- On the front or chest, the feathers angle down
- On the sides, the feathers point towards the tail
- Wing feathers point up and back
- On the back of the chicken, the feathers point straight up
3. Once an area is covered, trim the tips of the plastic “feathers” to smooth out uneven feathers and to develop the shape of the chicken. You’ll trim closest around the head and neck. If you an, keep the scissors flat as you trim. The line you drew around the chicken will help you you’re your bearings, so leave it uncovered as long as you can. Fill in with more feathers as needed.
4. Next, work on the tail. Cut 26 – 30, 2” x 4-1/2” rectangles; and eight, 3” x 6” rectangles from the smoothest areas of the white shopping bags. Fold each rectangle in half lengthwise, and trim one end to a point. These don’t need to be perfect!
5. Insert a row of four, 4” feathers at the center back of the tail, just where the half ball meets the body. Add a row of three, 6” feathers just above the first. Continue this way as you cover the ball, alternating rows of 4” and 6” feathers. Add a more feathers, if needed. Fill in the area under the tail and on the sides with 2 ½” squares; trim to create a smooth transition between sections.
Finish the wings:
1. Cut 10 – 15, 3” x 2” rectangles. Fold in half lengthwise and cut the tips into points. Insert a row of six or more feathers just above the small feathers at the bottom of the wing, pointing them back towards the tail. Above this, add a row of 3 – 4 feathers, followed by a row of 1 – 2 feathers at the top.
2. Cut two, 6” x 6” feathers for the front of the wings. Fold the bottom of the feather several times, forming pleats, and cut the tips into points. Insert it at the front of the wing, angled toward the tail. Push it deep into the body so the feather flares. Trim and add feathers as needed.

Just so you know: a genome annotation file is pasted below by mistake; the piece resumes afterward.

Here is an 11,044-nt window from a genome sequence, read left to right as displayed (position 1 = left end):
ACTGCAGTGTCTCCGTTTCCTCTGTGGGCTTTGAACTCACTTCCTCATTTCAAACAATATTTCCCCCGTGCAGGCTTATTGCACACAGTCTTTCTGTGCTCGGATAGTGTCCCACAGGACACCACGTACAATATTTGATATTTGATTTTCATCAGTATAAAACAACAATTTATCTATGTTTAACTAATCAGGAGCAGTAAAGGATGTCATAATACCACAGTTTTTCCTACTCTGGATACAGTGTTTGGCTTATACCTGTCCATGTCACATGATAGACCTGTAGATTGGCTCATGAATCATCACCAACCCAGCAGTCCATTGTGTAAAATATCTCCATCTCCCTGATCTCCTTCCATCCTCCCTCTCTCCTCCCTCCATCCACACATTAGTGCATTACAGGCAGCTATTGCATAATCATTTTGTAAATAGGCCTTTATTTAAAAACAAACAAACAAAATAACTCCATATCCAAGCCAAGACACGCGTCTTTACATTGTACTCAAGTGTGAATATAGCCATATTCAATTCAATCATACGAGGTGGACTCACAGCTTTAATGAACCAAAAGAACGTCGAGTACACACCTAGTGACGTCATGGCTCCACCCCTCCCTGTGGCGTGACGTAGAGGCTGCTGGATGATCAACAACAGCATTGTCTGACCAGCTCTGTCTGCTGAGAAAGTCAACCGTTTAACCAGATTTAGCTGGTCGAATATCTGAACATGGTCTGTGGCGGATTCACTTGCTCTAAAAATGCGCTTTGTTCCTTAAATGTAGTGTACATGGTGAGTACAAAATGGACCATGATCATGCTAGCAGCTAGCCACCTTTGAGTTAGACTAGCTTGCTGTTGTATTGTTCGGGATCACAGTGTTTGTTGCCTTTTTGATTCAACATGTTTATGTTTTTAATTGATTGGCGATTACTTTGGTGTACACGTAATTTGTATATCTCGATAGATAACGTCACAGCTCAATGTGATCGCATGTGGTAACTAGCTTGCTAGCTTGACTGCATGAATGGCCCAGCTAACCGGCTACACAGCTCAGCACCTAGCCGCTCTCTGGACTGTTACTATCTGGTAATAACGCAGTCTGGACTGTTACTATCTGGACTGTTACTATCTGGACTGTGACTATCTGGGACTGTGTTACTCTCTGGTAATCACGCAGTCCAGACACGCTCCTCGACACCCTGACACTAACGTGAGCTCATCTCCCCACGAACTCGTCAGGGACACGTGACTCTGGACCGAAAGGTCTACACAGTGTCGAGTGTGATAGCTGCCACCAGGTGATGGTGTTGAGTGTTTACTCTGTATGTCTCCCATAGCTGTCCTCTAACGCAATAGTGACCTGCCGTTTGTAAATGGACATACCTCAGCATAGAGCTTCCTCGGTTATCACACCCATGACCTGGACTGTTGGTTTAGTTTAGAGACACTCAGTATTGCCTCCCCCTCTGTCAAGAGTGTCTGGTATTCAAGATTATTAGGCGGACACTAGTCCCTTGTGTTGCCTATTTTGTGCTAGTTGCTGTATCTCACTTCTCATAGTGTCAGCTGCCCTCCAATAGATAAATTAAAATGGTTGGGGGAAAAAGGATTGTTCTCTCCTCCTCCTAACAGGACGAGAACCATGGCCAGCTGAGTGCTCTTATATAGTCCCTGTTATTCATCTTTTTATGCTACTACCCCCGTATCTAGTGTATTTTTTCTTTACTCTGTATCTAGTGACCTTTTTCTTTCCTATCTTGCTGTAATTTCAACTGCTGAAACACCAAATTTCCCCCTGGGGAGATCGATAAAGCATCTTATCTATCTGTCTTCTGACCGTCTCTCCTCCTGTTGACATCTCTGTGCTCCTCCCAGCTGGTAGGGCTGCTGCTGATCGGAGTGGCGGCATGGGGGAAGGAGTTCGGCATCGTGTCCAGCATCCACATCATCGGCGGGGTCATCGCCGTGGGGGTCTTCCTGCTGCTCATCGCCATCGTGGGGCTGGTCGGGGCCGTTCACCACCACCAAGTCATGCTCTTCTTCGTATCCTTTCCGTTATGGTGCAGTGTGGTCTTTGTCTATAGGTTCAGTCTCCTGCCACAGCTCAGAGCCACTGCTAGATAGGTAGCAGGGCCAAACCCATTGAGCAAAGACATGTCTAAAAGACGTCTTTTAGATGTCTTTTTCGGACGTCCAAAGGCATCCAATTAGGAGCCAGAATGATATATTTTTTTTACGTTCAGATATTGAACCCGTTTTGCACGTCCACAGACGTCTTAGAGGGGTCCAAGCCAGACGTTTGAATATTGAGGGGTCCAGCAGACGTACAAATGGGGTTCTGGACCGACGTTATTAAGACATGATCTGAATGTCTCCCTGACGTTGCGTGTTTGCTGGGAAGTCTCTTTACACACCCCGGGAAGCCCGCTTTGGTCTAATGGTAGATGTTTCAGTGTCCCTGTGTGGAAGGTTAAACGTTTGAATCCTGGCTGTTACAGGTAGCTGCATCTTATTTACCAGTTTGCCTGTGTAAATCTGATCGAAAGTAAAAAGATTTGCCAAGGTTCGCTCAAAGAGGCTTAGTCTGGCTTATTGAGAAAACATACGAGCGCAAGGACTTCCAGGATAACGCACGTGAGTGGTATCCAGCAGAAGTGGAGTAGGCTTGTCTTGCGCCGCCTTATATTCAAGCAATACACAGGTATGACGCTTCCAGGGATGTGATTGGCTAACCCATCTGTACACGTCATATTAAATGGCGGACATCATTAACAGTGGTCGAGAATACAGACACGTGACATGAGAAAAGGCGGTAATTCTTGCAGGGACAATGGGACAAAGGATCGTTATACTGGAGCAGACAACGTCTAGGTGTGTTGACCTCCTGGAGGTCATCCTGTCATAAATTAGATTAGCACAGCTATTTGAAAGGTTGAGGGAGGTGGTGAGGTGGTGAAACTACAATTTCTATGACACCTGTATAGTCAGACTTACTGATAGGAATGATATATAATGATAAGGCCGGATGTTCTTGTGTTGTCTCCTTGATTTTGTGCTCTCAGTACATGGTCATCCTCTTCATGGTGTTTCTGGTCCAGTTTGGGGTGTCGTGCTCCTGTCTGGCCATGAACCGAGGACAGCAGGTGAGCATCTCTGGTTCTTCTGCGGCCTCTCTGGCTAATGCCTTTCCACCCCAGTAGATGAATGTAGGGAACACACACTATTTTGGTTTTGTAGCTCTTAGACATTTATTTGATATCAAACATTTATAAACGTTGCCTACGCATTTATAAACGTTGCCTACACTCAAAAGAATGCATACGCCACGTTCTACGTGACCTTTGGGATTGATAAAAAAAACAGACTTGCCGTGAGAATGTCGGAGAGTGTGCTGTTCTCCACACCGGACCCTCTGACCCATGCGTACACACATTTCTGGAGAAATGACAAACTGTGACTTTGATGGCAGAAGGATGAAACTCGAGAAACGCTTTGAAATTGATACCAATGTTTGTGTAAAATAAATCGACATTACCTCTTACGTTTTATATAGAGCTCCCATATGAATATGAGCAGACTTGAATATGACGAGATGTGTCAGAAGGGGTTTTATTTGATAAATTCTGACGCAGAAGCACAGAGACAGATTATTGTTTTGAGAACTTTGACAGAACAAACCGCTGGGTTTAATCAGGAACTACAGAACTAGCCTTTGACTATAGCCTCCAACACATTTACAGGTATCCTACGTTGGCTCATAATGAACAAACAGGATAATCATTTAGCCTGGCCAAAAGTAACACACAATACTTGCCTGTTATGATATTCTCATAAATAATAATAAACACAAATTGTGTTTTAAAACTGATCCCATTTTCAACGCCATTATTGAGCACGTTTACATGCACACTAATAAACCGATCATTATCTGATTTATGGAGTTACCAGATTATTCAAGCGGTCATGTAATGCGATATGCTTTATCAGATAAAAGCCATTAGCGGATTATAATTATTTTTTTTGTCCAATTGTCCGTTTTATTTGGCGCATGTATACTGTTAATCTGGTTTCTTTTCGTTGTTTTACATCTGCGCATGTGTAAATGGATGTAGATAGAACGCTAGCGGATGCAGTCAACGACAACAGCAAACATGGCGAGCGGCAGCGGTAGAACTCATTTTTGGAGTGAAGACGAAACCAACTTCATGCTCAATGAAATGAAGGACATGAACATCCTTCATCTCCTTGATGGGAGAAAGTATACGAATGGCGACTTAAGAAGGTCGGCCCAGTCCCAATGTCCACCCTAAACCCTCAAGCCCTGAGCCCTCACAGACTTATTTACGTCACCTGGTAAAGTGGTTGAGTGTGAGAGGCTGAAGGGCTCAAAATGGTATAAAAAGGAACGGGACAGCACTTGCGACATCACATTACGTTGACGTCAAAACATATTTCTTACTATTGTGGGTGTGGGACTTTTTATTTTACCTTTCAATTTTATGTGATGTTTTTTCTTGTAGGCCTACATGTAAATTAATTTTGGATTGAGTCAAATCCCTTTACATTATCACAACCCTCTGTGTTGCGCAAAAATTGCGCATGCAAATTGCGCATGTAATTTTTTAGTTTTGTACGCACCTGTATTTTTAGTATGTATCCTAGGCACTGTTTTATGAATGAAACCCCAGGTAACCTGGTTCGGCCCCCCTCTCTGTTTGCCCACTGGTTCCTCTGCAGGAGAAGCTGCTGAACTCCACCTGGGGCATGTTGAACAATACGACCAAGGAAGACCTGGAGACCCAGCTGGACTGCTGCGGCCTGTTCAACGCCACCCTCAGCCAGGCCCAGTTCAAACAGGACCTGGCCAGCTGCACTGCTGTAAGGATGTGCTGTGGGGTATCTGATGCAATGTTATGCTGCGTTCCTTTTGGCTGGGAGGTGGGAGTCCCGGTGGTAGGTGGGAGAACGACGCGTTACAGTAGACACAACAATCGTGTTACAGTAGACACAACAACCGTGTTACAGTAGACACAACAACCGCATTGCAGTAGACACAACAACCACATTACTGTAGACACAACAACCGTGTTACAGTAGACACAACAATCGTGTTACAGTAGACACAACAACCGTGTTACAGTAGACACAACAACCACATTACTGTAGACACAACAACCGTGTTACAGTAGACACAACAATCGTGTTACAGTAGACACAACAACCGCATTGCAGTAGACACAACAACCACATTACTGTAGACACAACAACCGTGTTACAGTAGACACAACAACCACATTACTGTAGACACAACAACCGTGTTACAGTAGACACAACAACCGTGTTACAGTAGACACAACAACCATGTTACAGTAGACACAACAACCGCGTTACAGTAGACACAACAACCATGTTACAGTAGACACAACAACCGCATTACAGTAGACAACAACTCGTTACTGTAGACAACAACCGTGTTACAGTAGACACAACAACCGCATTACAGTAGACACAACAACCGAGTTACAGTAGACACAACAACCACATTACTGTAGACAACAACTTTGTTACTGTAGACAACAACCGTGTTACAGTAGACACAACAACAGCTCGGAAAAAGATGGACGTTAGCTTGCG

3. Insert a 1-1/2” plastic square behind each leg. Trim.
Finish your chicken:
1. Cut out a comb and wattle from the orange or red plastic bag. Poke in the comb along the mid line at the top of the head. Cut out a 1” square for the beak, fold into quarters, and attach to the front of the head. Add the wattle just below the beak.
2. Push in quilt pins for the eyes.
3. Glue the legs into the base. Cut chenille stem into eight, 1” pieces. Fold over ¼” on each piece, forming claw. Glue three stems in front of each leg, and one at the back.
If you’re interested in more ways to recycle your plastic shopping bags, be sure to sign up for the Crafts ‘n things newsletter. This springtime wreath is made from plastic bags and will be featured in the March 22 newsletter (and, the newsletter is free!).
I confess that I keep a stash of different colored plastic shopping bags for projects like this, how about you? What crafts have you made from plastic shopping bags, or other repurposed materials? Share!